Re-entry anxiety is a real thing. Some individuals may fear the increased risk for getting sick that accompanies being around a larger group of people, while for others, social interaction after a year of limited contact may be the culprit. In any case, business owners and HR professionals should have plans in place to support employees. This starts with open lines of communication and regular check-ins, before, during, and after employees have returned to work.
Touch base with employees, one-on-one, before returning to work with a key focus on mental health, safety concerns, and employee wellbeing. Let employees know in advance of the one-on-one that you’d like to have an open discussion on the return to work and how they’re feeling.
“You should encourage them to share any concerns they have and address any worries about their physical and mental wellbeing,” said Brendan Street, Professional Head of Emotional Wellbeing at Nuffield Health, a UK-based healthcare charity.
And express a willingness to receive feedback so employees know their concerns will be heard and addressed. Despite your most careful planning, there may be disguised dangers or causes for anxiety that you only realize once employees return. Perhaps you end up with a blockage at the entrance as employees diligently sanitize their hands, or maybe vaccinated employees aren’t wearing their masks indoors.
In any way, make it clear to employees that you welcome feedback so you can keep the workplace safe and help employees feel comfortable. You could create an anonymous, online feedback box system through a tool like Vevox or Suggestion Ox, as well as reiterate requests for feedback in email communications, during meetings, and ask managers to do so in 1:1s.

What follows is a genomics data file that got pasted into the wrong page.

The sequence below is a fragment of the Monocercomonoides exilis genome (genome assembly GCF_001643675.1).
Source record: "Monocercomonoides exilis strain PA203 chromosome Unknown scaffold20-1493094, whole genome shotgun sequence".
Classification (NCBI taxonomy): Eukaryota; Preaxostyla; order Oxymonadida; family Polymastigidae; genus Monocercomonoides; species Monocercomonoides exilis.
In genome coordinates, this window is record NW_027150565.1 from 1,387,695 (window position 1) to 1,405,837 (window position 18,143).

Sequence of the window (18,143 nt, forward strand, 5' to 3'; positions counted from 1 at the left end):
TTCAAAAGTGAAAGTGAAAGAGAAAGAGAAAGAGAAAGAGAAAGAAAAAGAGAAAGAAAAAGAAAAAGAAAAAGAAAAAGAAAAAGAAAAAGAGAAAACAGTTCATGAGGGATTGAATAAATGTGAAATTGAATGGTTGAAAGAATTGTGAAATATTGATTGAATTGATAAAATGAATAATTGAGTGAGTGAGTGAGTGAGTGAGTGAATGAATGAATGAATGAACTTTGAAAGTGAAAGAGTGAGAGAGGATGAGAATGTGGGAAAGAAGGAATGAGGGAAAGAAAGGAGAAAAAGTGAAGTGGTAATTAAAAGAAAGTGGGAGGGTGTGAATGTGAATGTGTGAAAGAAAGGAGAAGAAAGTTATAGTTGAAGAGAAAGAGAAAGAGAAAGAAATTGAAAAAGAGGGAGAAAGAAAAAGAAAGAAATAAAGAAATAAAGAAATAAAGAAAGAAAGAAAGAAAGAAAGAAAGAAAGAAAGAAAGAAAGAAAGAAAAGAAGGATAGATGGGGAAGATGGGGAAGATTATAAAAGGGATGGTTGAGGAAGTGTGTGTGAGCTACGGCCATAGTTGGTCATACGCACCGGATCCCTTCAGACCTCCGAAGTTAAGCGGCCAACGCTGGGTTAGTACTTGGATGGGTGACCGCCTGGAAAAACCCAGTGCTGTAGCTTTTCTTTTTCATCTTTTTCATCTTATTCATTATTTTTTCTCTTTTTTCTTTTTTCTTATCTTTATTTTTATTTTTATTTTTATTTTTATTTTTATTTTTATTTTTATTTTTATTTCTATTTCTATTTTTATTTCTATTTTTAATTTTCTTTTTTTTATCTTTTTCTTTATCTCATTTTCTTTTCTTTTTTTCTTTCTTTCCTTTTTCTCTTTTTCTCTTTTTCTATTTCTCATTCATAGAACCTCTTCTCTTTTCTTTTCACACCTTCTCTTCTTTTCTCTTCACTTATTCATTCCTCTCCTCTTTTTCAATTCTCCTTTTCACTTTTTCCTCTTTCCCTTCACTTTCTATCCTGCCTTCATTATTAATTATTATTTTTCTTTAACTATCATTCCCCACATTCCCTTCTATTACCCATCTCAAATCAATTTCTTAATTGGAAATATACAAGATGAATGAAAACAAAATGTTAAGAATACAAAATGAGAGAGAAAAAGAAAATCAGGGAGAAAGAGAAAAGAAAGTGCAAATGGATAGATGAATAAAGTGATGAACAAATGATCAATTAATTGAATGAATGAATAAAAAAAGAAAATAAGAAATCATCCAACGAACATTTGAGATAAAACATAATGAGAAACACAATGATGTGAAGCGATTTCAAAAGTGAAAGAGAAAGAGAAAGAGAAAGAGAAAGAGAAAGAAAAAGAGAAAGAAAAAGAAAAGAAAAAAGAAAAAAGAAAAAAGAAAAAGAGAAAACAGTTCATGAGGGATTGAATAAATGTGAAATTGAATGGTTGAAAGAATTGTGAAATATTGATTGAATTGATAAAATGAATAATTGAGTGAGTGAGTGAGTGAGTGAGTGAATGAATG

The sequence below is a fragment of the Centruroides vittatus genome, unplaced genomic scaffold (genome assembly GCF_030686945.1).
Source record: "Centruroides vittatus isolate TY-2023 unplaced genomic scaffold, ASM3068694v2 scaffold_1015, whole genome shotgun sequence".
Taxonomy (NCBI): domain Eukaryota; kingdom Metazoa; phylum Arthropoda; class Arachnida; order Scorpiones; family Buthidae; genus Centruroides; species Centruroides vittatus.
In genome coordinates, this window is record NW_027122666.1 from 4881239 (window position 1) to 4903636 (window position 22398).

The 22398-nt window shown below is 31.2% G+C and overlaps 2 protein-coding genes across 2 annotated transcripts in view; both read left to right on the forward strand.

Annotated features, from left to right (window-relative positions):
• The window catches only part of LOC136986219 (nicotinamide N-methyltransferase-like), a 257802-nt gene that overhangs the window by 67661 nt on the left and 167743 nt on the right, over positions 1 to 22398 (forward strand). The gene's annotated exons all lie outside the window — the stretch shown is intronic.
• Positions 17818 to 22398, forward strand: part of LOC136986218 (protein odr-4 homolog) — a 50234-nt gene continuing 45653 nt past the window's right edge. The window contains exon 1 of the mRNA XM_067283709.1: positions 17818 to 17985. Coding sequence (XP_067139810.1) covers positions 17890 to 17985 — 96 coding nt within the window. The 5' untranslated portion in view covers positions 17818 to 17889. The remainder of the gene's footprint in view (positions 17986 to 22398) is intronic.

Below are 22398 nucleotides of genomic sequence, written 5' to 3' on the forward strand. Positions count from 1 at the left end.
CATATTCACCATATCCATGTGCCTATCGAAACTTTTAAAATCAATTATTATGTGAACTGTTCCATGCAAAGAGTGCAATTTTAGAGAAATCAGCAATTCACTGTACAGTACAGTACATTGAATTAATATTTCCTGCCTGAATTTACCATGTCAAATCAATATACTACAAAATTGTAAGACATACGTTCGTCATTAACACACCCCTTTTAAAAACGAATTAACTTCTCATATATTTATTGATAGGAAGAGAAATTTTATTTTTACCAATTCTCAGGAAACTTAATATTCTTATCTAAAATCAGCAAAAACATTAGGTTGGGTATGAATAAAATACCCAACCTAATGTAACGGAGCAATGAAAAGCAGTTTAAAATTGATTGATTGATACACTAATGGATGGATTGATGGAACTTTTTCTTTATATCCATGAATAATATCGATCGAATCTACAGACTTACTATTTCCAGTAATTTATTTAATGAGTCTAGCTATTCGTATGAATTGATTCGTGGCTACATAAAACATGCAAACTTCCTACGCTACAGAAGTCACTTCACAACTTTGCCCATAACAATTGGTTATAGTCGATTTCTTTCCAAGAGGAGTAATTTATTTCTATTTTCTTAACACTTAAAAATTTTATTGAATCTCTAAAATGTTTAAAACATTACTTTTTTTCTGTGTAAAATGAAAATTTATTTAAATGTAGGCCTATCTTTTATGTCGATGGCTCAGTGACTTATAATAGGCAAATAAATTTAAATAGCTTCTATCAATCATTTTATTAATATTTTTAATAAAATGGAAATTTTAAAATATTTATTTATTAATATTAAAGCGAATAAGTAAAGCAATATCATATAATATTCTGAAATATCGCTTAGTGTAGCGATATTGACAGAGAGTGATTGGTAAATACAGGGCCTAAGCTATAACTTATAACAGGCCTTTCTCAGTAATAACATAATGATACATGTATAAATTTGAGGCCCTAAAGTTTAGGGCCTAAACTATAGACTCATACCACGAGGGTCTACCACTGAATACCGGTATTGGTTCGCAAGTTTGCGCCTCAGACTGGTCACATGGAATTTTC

“You should encourage them to share any concerns they have and address any worries about their physical and mental wellbeing.”
Charles McMillian, business owner and founder of entrepreneur resource Stand with Mainstreet recommended daily check-ins with employees for the first week as they return to work. “This facilitates real conversations with colleagues and helps you identify any warning signs of social distress ahead of time,” McMillan said.
For employees you notice may be struggling, take extra time to discuss your company’s employee assistance program (EAP). Reassure the employee that these resources are available for their benefit, and they should take advantage of these services without the fear of stigma.
Even if the first week or two passes without incident, you’ll want to ensure you’re synced up with employee sentiment. Continue conversations about the transition — what’s going well, where you can improve, and how you can make employees feel more comfortable — in 1:1s and team meetings.
Allison Lobel, Psy.D, psychologist at Chicago-based Wellington Counseling Group recommended businesses create a safe and anonymous system of communication for employees to provide feedback to management about return-to-work concerns. “This emotional space will go far to give employees a much-needed sense of comfort that employers care and want to respond in supportive ways,” she said.
Provide employees emotional support and resources
This past year has illustrated to us the necessity of wellbeing and mental health care above all else. As you prepare to bring your employees back to the office, go beyond hand sanitizer stations and emergency office closure policies. Instead, be sure to focus on providing employees the emotional support and resources they need to re-transition back to the office.